Tag: Battle of Guilford Courthouse

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Patriots and Politics, Redcoats and Reconstruction: General Nathanael Greene’s Grand Southern Strategy

Major General Nathanael Greene’s military career presents a paradox to historians: how could a Quaker, unlearned in the art of war, become one of America’s foremost Revolutionary War generals? While historians have extensively studied Greene’s exercise of tactics and operations, Greene’s formulation and execution of grand strategy—the linking of economic, governance and security objectives with […]

by H. Allen Skinner
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The Capture of North Carolina Governor Thomas Burke

When the vote came on Tuesday, July 26, 1781, before the House’s evening adjournment, it was Thomas Burke’s turn to hold the Executive office of North Carolina, beating out Samuel Johnson.[1] With the votes tallied, the legislature proclaimed to the Wake Court House in Raleigh that the, “the Honbl. Thomas Burke, Esquire” is requested in “attendance […]

by Travis Copeland
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Nineteenth-Century Remembrances of Black Revolutionary Veterans: Thomas Carney, Maryland Continental Soldier

John Russwurm and Samuel Cornish establish the first African American newspaper, Freedom’s Journal, in New York in 1827. The paper circulated in eleven states, the District of Columbia, Haiti, Europe, and Canada. The same year, Sarah Mapps Douglass, a Black educator and contributor to The Anglo African, an early Black paper, established a school for […]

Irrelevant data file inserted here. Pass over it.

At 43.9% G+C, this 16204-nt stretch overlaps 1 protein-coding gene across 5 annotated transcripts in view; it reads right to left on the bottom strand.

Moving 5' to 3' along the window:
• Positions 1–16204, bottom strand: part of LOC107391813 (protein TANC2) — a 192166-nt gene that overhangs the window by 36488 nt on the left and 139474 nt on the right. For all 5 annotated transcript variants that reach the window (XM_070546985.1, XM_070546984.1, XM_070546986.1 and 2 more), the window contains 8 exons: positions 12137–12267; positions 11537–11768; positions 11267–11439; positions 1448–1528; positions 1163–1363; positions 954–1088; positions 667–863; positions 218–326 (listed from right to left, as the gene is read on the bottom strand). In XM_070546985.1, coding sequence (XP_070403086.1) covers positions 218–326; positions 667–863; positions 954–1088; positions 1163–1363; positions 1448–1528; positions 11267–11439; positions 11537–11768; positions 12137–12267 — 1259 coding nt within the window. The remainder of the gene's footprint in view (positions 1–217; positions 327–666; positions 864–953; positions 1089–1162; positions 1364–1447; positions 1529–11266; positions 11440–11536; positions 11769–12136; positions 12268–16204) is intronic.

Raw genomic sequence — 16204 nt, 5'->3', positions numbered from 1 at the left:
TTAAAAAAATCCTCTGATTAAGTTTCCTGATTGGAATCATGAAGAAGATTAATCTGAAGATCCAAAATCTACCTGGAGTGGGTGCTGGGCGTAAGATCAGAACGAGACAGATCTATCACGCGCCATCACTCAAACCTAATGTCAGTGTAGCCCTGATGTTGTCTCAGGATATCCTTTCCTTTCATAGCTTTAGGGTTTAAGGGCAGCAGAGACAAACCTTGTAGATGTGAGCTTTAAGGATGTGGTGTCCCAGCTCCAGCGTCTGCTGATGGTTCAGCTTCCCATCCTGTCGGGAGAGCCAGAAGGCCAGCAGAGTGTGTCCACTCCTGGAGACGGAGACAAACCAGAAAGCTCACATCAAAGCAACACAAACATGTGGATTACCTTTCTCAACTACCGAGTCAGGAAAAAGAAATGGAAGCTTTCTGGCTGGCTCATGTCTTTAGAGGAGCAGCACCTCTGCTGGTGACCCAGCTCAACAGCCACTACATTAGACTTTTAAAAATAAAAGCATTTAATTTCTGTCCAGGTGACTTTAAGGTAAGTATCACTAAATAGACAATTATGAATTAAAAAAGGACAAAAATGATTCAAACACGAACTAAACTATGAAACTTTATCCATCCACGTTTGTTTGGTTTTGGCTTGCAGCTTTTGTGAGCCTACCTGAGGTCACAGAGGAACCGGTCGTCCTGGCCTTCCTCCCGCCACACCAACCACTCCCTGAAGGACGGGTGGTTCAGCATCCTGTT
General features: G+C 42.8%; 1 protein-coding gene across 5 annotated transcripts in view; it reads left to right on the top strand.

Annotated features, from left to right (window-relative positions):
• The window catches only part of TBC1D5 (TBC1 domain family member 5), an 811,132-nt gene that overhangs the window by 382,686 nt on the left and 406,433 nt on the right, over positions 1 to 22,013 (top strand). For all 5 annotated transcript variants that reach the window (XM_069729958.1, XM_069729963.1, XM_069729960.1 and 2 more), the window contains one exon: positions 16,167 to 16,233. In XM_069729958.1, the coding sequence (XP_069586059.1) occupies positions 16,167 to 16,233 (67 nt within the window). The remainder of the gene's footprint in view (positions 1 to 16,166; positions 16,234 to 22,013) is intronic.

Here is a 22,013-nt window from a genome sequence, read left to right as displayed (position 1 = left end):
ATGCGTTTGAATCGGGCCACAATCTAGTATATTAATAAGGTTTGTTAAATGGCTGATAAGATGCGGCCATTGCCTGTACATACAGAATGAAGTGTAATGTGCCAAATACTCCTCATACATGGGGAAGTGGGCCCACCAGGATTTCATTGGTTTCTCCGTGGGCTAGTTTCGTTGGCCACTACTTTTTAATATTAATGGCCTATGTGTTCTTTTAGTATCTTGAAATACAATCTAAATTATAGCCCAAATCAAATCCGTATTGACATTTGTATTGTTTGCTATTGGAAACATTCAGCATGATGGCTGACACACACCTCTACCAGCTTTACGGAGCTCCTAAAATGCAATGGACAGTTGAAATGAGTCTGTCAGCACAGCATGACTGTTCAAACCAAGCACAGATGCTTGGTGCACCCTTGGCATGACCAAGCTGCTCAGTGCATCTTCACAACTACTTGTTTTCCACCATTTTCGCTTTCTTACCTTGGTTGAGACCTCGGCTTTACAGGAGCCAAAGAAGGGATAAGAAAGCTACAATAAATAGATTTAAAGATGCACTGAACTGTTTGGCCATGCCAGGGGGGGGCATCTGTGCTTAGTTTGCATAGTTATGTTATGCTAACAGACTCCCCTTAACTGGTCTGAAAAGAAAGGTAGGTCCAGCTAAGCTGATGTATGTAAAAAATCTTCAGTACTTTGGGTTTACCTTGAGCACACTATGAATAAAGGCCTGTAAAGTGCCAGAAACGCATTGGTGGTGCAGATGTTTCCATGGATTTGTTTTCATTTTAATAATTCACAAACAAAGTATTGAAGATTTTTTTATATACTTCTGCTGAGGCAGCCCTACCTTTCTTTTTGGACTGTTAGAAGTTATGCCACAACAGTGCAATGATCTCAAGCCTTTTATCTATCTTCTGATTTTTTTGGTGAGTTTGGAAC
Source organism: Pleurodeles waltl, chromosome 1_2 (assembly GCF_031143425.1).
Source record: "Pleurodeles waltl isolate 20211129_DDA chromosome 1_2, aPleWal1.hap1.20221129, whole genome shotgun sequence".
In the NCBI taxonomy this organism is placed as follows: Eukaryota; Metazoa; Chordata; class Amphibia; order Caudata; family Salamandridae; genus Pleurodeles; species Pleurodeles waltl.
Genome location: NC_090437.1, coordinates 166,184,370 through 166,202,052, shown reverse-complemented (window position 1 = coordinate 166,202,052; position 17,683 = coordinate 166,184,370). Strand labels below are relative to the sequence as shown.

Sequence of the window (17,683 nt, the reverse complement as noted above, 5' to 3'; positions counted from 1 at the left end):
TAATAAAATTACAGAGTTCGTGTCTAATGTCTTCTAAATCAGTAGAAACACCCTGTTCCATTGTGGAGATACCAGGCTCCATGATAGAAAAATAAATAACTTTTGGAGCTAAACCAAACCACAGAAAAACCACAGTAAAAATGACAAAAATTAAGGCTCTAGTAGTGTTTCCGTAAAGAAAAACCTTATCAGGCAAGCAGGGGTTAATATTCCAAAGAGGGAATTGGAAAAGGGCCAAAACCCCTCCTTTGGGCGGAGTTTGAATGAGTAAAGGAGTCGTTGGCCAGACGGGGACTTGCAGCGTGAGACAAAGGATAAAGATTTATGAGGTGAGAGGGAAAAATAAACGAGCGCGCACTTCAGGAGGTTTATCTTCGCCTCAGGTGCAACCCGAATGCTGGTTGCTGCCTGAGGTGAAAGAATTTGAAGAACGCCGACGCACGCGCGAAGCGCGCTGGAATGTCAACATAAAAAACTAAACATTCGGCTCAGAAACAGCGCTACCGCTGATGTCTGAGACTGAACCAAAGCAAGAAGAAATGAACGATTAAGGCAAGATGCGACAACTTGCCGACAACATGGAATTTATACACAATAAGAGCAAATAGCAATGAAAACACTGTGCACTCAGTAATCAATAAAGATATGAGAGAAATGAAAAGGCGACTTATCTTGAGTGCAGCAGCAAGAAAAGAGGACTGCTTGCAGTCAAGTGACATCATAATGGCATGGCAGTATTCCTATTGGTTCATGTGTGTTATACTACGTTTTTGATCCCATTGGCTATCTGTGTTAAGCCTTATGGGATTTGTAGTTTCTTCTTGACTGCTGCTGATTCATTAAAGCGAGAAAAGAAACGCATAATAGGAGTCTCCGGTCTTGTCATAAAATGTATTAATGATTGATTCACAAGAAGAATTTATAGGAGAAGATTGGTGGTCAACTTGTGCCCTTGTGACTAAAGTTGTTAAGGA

by John Rees
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A Demographic View of North Carolina Militia and State Troops, 1775–1783

After nearly a quarter of a millennium, what do we really know about the militia and state troops that served during the Revolutionary War? Historians and researchers over the past century have dedicated entire volumes to addressing this question with numerous publications of militia rosters. While this research has proven invaluable, what does it really […]

by Douglas R. Dorney, Jr.
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Tower of Victory

As far back as the eleventh century B.C. attackers confronted by fortified cities and towns, castles, and forts, used siege towers to elevate their own soldiers to heights equal to the defenders. The Assyrians, Greeks, Romans, and Chinese all used such weapons to defeat enemies situated behind high walls. These machines of war provided the […]

by Jeff Dacus